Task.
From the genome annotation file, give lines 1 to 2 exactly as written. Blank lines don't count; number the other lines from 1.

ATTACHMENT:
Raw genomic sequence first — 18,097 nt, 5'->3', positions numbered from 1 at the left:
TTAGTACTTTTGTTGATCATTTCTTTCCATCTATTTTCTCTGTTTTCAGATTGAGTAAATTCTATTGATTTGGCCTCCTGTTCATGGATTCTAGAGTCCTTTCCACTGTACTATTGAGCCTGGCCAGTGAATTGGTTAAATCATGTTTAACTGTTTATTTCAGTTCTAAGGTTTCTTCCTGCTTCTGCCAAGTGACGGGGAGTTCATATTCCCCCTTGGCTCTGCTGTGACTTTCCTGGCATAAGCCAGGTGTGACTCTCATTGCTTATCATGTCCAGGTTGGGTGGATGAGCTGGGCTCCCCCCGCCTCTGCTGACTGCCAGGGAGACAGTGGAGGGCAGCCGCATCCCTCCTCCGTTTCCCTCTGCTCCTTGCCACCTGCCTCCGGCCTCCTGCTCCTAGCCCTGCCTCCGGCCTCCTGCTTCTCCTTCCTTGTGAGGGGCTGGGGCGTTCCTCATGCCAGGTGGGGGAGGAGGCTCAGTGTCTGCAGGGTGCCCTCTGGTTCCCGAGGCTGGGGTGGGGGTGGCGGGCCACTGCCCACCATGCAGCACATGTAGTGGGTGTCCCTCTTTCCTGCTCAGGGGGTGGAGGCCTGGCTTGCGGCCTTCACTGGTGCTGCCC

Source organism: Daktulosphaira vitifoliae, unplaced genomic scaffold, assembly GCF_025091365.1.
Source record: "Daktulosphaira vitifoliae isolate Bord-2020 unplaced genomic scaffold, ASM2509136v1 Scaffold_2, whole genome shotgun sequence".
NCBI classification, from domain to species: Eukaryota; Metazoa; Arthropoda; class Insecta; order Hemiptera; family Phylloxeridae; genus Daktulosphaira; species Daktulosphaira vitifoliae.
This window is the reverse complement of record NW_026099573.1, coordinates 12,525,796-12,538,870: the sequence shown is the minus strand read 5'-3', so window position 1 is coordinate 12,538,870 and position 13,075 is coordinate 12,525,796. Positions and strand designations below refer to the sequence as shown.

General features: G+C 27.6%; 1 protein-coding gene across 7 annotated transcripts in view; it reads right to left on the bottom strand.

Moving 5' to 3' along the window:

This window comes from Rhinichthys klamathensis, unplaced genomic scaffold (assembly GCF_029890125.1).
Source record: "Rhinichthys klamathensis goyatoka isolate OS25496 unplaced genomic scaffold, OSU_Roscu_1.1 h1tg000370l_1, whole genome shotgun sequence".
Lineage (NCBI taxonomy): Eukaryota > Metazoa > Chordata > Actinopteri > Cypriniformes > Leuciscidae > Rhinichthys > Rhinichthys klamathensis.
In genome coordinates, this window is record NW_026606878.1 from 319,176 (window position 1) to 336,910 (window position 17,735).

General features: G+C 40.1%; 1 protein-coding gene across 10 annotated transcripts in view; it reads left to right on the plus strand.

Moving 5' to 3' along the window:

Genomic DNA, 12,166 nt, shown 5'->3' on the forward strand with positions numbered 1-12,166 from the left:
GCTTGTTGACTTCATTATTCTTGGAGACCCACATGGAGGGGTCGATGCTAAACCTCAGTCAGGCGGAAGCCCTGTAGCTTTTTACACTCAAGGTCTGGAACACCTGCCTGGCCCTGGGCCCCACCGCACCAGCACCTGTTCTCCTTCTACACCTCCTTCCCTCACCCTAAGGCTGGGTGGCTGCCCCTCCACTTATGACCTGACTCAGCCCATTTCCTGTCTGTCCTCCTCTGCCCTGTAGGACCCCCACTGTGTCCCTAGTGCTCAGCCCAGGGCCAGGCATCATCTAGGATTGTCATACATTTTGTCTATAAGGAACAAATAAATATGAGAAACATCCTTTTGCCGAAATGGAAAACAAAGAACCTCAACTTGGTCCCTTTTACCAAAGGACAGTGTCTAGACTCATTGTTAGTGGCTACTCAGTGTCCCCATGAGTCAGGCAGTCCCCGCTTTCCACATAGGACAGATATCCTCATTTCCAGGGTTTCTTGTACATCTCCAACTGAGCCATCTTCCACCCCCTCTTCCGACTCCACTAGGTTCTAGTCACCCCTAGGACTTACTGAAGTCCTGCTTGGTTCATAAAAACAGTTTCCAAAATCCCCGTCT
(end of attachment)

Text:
Raw genomic sequence first — 18,097 nt, 5'->3', positions numbered from 1 at the left:
TTAGTACTTTTGTTGATCATTTCTTTCCATCTATTTTCTCTGTTTTCAGATTGAGTAAATTCTATTGATTTGGCCTCCTGTTCATGGATTCTAGAGTCCTTTCCACTGTACTATTGAGCCTGGCCAGTGAATTGGTTAAATCATGTTTAACTGTTTATTTCAGTTCTAAGGTTTCTTCCTGCTTCTGCCAAGTGACGGGGAGTTCATATTCCCCCTTGGCTCTGCTGTGACTTTCCTGGCATAAGCCAGGTGTGACTCTCATTGCTTATCATGTCCAGGTTGGGTGGATGAGCTGGGCTCCCCCCGCCTCTGCTGACTGCCAGGGAGACAGTGGAGGGCAGCCGCATCCCTCCTCCGTTTCCCTCTGCTCCTTGCCACCTGCCTCCGGCCTCCTGCTCCTAGCCCTGCCTCCGGCCTCCTGCTTCTCCTTCCTTGTGAGGGGCTGGGGCGTTCCTCATGCCAGGTGGGGGAGGAGGCTCAGTGTCTGCAGGGTGCCCTCTGGTTCCCGAGGCTGGGGTGGGGGTGGCGGGCCACTGCCCACCATGCAGCACATGTAGTGGGTGTCCCTCTTTCCTGCTCAGGGGGTGGAGGCCTGGCTTGCGGCCTTCACTGGTGCTGCCC